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Stick with Foncho this Fairtrade Fortnight

February 2014

Foncho is a banana farmer from Colombia. He works long, physically challenging hours to make his business work. He cares deeply about his farm and his bananas – without them, he would struggle to provide for his family.

Foncho, a banana farmer from Colombia

Fortunately, Foncho sells most of his bananas at the Fairtrade price, but he knows that the majority of bananas sold in the UK are so cheap that his fellow producers often don’t earn enough to make ends meet.

That’s why Foncho is joining the Fairtrade Foundation for this year’s Fairtrade Fortnight (24 February – 9 March) to launch a new campaign - Make Bananas Fair.

Two decades of Fairtrade

It’s only 20 years since the first Fairtrade product hit our shops. Back then, it was a fairly niche concept championed by a few. By 2012, sales had reached £1.5 billion and there are now over 4,500 products with the Fairtrade mark.

This means that 1.3 million farmers and workers across 70 countries have been able to work their way out of poverty – improving the lives of whole communities. This is an amazing story of people powered change!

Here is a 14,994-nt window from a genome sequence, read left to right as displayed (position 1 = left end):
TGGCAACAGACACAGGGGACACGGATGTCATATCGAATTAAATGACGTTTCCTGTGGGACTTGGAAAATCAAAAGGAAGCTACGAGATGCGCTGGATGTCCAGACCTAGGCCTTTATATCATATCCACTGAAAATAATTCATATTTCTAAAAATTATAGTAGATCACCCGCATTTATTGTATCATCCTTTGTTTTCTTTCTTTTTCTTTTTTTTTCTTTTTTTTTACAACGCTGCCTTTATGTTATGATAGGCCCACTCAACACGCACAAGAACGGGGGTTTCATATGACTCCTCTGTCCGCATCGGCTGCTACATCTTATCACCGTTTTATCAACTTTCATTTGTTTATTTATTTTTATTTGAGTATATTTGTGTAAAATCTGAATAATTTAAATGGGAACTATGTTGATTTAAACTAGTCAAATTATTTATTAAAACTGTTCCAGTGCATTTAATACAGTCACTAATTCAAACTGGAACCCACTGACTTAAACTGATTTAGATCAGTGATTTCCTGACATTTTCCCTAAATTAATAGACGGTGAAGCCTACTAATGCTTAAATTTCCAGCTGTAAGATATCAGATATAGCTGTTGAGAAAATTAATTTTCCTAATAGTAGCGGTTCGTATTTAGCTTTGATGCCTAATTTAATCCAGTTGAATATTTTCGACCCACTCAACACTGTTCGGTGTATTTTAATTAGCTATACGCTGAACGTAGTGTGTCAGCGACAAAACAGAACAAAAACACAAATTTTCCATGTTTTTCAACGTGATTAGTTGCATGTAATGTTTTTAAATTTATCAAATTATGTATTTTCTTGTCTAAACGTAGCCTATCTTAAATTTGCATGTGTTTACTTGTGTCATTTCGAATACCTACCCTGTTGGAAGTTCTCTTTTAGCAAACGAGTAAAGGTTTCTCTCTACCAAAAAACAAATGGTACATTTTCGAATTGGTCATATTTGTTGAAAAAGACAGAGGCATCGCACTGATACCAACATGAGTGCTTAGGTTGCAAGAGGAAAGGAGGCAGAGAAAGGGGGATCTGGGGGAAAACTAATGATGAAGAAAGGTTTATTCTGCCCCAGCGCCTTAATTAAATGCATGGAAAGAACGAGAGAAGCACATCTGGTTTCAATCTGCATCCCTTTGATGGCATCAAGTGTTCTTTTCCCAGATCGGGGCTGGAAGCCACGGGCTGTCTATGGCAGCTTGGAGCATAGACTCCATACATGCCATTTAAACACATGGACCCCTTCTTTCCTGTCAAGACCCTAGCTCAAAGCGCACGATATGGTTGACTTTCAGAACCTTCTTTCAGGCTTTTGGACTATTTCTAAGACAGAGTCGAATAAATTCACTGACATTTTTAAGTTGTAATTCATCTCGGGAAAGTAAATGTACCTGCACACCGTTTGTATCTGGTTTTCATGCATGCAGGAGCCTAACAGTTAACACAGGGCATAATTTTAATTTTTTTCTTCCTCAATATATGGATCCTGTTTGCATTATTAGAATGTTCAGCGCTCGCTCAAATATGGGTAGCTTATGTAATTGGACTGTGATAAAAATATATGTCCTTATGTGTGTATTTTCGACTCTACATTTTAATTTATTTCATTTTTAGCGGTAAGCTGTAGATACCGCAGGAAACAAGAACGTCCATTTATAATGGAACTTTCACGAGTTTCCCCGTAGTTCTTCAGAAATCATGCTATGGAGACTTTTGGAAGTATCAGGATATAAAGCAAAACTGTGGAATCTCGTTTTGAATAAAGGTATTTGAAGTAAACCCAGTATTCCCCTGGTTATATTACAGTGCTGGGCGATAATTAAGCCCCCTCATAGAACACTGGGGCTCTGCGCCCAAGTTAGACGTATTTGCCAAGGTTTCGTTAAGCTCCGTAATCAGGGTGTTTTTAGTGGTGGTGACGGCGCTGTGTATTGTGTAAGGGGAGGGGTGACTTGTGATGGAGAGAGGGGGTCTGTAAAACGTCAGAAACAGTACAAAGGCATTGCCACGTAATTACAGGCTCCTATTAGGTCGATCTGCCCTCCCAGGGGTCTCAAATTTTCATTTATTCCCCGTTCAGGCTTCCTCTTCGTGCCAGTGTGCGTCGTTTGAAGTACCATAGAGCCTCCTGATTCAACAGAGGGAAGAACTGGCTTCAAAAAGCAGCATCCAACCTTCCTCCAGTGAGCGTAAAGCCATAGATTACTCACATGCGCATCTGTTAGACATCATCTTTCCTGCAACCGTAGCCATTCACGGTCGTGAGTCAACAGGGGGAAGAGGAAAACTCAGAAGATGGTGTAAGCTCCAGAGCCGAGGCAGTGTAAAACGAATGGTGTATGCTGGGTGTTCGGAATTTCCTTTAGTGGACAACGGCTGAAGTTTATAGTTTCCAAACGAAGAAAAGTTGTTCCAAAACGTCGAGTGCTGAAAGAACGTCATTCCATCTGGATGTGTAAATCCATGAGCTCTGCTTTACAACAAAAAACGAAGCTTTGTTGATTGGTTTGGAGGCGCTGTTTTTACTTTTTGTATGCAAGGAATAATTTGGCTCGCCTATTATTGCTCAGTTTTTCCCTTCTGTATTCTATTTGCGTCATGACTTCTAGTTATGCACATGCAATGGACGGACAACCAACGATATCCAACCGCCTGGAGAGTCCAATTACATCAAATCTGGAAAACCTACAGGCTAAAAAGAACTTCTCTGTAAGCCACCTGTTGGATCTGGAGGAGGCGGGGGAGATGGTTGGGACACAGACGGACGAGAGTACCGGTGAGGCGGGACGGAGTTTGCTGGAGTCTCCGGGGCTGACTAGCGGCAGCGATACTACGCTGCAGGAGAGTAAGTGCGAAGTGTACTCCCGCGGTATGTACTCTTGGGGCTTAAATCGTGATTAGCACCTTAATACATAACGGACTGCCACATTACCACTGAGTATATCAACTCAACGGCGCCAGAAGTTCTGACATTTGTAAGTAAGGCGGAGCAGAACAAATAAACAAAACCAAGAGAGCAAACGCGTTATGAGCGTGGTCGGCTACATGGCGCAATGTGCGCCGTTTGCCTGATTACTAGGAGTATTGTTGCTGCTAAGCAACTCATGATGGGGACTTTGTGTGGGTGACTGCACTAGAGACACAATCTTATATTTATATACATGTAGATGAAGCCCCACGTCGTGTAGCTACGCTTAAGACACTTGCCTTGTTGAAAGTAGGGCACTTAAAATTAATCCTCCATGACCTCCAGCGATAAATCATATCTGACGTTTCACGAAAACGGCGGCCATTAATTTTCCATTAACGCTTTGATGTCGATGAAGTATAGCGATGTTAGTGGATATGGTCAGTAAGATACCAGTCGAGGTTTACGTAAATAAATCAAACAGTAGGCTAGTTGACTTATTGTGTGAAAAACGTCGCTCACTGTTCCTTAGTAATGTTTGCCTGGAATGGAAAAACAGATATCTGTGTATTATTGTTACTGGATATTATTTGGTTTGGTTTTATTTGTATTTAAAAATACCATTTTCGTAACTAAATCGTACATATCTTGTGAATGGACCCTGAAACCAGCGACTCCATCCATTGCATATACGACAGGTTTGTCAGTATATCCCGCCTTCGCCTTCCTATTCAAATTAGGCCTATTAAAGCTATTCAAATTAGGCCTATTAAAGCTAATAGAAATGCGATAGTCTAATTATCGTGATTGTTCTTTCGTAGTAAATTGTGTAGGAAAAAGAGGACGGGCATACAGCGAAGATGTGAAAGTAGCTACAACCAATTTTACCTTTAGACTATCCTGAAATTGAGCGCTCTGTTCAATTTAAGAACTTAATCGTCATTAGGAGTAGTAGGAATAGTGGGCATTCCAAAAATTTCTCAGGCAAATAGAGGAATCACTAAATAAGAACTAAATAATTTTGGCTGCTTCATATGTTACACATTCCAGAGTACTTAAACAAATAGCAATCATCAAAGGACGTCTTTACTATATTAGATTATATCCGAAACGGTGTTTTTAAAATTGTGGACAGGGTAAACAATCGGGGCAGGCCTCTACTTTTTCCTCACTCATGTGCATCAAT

But the fact the Fairtrade mark exists shows that the world trading system doesn’t work for the world’s poorest farmers, those we rely on for many products we take for granted.

Battling for bargain bananas

Bananas are our favourite fruit – we eat over 5 billion a year in the UK alone. The good news is that one in three bananas is now fairly traded.

But in the last 10 years, while the cost of producing bananas has doubled, UK supermarkets have almost halved the price of loose bananas.

We now pay on average, twice as much for an apple grown at home than for a banana grown half way around the world.

The battle to offer the cheapest bananas is fuelled by supermarkets. They compare prices on particular products in order to get more shoppers into their stores. This can result in certain products, like bananas, being sold at a loss.

But this race to the bottom is unsustainable and is putting enormous pressure on banana farmers around the world.

You can make a difference

Fairtrade goes hand in hand with campaigning for a better trade system. Buying Fairtrade products is a practical way of showing that you support a just way of doing business. But it is not enough to fix the system

That’s why Fairtrade Foundation wants you to Stick with Foncho and ask Vince Cable to urgently investigate unsustainable banana pricing.

Foncho knows the difference Fairtrade makes – and now he wants all banana farmers to make a decent living.

Sign the petition for Vince Cable and spread the word by getting your congregation involved. 

Together, let’s keep working for a world where the Fairtrade mark is no longer needed.

Photo credit: Eduardo Martino

About the author

Sarah Rowe

Sarah Rowe is Churches Campaigns Officer for Christian Aid

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